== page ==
One particular lesson of the past five years is how hard it is to monitor the grand promises emanating from the G7. To this end, ONE has worked with others to develop a set of principles, called the 'TRACK' principles, to help ensure that development promises are of a high quality and can be more easily monitored and met.
SUPPORTING AFRICAN PEACEKEEPING AND CONFLICT RESOLUTION EFFORTS
In 2005 promises were made to support African peacekeeping efforts, and in particular to provide training and logistics support for African standby forces. Some training has been delivered, but whenever logistical support has been required, Western donors have failed to deliver.
EQUITABLE AND SUSTAINABLE ECONOMIC GROWTH
Although economic growth rates have been decent for a decade, poverty reduction rates have been sluggish, and indeed may have reversed since the global financial crisis. Too often it seems that economic growth has benefited elites in urban areas but has failed to reach and lift the large majority of people out of poverty. The following policy changes would help alter this trend.
FOCUS ON AGRICULTURAL PRODUCTIVITY
This boosts economic growth in rural areas and directly lifts large, remote populations out of poverty. Investements in women and smallholder farmers are particularly important.
FINANCIAL EMPOWERMENT OF THE POOR THROUGH ACCESS TO FINANCIAL SERVICES
Recent emphasis in the financial services sector has been directed to micro-credit, but access to savings accounts and access to credit for small and medium-sized businesses can be even more transformative. Mobile banking services, as piloted by Safricom’s Mpesa and Zain’s ZAP, have the potential to revolutionise the industry.
Currently, African nations trade the least with each other of any region in the world – regional trade accounts for a mere 10% of total trade. The AU, the ADB and the UN Economic Commission for Africa (UNECA) have developed ambitious regional integration plans that could be supported further. A strategy to coordinate support from the BRICs economies for regional infrastructure projects would be particularly helpful to the African integration project.
TACKLING ENERGY POVERTY THROUGH HARNESSING THE REGION’S RENEWABLE ENERGY POTENTIAL
Africa has tremendous renewable energy potential, and even a comparative advantage over other regions in some sectors. Investments in solar, geothermal, hydro, biomass, wind and wave technologies to harness its full potential are considerable, but renewable energy can provide the continent with clean, cheap energy permanently into the future.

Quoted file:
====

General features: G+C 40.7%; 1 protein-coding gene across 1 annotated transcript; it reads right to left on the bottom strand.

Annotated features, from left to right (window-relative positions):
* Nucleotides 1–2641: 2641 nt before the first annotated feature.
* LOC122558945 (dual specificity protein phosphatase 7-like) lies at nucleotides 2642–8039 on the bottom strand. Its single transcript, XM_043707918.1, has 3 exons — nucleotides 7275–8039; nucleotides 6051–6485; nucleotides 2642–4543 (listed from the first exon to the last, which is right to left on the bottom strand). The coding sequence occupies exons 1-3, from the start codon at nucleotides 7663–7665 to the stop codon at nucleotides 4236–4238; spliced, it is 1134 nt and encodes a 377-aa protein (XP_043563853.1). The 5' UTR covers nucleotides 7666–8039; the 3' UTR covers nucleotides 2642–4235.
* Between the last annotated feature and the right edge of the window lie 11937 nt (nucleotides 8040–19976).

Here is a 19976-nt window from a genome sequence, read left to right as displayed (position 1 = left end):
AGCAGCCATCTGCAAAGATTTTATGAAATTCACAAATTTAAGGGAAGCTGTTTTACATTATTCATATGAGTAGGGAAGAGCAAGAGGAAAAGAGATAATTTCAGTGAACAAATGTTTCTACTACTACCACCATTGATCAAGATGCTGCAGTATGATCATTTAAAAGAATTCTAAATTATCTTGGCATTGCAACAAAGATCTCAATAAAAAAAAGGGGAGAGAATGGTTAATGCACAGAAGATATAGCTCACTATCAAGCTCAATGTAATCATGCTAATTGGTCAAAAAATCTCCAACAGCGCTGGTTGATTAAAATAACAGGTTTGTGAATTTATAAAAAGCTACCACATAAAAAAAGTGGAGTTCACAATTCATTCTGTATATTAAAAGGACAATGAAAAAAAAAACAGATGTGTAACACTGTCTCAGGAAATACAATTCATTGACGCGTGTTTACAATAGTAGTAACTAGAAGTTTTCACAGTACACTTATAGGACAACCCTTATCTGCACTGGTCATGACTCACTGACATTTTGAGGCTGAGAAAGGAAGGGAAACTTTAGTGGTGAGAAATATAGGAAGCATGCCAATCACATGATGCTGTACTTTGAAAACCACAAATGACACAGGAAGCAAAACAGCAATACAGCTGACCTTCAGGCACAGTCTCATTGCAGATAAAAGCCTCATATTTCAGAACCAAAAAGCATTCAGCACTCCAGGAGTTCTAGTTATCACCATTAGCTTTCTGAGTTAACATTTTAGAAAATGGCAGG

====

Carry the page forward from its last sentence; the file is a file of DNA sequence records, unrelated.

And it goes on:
PROMOTION OF INVESTMENT IN AFRICA
Frontier investors have for some time enjoyed excellent returns on their African positions, and the potential of African investments could be more widely promoted to attract capital from financial centres.
REDUCTION OF WESTERN SUBSIDIES AND OPENING OF MARKETS, FREE OF TARIFFS AND DUTY, TO AFRICAN PRODUCTS
Initial efforts such as the African Growth and Opportunity Act (AGOA) in the US and the Everything But Arms (EBA) initiative in the EU have been helpful, but both should go much further to encourage dynamic economic growth in Africa. Further, progress in eliminating trade-distorting agricultural subsidies is long overdue.
ACCELERATE INVESTMENTS IN PROGRAMMES DELIVERING PROGRESS TOWARDS THE MDGs
The great success of the past five years has been the mobilisation of additional resources for certain effective programmes, which have produced strong results. One clear lesson is that these proven mechanisms should not want for sufficient finance.
Mechanisms such as the Global Fund and the Global Alliance for Vaccines and Immunisation (GAVI), which both go through replenishment cycles this year, must be fully financed. A new strategy must be devised to drive down maternal mortality, which is closely linked to the quality of overall health systems and infrastructure.
Reform and refinancing of the Education For All – Fast Track Initiative can build on the increased enrolment rates of the past five years, while also improving completion rates and overall quality.
Clear plans for implementing the L’Aquila Food Security Initiative must be agreed by all partners, with clear timetables and parameters established around financing commitments. These efforts must be extended beyond the current 2011/12 end point.
ON WATER AND SANITATION
The water and sanitation commitments of the G7 were perhaps the weakest of those monitored in the DATA Report. A much sharper action plan must be established in order to make progress in these neglected sectors